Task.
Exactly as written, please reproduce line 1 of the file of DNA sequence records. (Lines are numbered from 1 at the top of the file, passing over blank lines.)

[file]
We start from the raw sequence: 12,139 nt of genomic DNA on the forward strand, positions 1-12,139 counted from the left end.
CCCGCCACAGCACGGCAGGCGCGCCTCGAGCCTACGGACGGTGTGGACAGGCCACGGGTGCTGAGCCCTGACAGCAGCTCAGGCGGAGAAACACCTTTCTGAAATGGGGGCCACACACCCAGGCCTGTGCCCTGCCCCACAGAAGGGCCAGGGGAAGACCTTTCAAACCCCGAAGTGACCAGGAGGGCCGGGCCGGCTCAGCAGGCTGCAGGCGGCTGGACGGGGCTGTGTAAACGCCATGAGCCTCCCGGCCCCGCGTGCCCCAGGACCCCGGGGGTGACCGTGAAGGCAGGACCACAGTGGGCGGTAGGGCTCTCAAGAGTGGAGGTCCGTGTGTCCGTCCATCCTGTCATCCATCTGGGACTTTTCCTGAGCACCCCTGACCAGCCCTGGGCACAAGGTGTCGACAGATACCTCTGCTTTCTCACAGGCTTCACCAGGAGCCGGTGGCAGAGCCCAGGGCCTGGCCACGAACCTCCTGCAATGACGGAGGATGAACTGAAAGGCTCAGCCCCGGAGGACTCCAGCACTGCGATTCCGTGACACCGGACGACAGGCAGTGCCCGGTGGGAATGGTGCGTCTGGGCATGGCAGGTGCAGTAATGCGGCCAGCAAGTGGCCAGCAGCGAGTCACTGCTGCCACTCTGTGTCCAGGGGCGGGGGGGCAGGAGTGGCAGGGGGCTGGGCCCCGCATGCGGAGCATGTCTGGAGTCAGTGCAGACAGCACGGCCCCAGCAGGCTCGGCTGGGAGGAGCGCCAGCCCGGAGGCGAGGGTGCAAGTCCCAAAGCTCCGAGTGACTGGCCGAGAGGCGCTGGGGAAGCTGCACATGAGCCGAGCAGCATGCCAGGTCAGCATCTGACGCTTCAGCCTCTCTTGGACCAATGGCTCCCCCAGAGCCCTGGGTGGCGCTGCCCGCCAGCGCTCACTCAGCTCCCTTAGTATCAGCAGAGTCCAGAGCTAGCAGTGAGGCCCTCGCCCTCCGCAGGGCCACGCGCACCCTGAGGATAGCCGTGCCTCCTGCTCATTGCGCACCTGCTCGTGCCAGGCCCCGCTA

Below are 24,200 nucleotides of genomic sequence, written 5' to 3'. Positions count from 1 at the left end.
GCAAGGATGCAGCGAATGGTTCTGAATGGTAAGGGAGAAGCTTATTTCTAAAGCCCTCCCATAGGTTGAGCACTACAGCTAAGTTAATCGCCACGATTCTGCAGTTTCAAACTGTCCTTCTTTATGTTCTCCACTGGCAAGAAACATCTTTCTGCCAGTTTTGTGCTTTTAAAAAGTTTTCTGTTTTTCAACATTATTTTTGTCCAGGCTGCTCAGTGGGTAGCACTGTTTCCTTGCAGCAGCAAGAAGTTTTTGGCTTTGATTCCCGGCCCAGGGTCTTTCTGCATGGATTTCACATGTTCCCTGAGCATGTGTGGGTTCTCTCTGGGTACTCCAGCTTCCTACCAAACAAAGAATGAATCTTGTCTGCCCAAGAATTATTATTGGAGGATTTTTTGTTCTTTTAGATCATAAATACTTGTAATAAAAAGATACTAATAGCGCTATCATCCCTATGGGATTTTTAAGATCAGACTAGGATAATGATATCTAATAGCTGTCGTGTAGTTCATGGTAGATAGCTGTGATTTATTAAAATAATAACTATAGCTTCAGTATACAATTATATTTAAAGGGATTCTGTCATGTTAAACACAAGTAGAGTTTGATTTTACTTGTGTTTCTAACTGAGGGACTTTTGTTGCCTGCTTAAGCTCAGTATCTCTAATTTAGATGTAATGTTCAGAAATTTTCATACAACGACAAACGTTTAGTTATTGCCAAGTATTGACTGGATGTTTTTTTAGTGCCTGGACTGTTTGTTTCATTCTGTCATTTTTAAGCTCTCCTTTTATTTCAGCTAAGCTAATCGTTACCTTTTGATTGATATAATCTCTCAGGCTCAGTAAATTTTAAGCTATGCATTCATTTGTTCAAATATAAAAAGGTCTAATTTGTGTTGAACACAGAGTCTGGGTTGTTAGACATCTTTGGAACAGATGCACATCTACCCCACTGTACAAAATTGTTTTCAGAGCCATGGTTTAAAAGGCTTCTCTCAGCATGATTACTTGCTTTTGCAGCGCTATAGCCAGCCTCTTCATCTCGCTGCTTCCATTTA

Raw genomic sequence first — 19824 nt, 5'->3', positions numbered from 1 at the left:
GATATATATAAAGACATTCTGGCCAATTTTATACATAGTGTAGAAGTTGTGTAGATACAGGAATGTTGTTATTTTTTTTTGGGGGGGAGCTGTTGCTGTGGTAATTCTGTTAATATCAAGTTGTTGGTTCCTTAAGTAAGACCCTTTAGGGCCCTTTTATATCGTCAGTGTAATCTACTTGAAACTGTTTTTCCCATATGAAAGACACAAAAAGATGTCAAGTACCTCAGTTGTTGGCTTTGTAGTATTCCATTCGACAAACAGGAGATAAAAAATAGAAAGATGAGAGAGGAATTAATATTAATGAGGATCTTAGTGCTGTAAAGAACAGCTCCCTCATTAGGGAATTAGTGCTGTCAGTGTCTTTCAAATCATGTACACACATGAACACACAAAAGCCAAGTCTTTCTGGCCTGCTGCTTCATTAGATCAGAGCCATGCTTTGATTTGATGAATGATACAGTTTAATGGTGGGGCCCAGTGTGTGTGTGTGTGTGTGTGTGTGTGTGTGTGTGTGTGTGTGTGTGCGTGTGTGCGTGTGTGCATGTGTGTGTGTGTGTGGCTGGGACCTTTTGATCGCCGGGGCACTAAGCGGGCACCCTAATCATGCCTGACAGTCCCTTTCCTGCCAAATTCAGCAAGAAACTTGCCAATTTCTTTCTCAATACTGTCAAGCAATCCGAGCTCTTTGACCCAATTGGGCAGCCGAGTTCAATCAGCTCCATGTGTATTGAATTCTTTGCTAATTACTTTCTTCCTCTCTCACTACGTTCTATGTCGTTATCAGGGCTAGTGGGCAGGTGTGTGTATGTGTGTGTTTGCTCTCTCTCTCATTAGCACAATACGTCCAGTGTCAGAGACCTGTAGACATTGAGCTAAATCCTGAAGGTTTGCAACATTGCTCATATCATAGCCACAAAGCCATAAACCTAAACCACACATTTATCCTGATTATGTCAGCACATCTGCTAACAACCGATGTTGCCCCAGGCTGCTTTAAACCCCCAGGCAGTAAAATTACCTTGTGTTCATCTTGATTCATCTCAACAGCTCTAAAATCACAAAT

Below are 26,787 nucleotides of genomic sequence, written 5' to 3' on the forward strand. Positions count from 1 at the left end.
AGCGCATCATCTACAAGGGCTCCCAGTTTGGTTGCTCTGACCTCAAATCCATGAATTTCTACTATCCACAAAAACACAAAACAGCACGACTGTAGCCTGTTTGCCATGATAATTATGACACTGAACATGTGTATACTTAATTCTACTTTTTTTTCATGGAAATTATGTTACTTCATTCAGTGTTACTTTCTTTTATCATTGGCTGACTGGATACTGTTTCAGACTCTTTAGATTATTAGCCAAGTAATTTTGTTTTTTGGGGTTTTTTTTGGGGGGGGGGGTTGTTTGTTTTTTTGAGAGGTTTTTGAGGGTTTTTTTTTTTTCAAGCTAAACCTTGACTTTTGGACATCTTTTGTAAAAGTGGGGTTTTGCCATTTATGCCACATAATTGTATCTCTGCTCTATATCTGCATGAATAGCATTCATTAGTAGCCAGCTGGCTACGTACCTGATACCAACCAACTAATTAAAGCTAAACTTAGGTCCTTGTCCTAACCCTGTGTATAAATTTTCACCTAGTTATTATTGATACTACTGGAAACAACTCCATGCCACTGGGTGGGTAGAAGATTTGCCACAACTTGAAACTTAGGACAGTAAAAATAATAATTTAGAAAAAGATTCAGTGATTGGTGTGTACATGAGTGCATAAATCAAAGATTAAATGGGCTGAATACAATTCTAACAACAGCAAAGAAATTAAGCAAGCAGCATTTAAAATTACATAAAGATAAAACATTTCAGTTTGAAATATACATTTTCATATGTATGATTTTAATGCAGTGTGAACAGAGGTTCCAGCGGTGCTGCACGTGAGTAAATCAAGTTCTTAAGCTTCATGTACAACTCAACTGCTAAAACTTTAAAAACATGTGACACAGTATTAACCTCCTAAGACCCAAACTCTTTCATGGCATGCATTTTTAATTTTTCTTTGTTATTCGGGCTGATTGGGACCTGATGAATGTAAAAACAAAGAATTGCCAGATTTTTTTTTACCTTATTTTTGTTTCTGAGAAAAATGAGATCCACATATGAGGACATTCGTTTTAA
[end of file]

We start from the raw sequence: 12,139 nt of genomic DNA on the forward strand, positions 1-12,139 counted from the left end.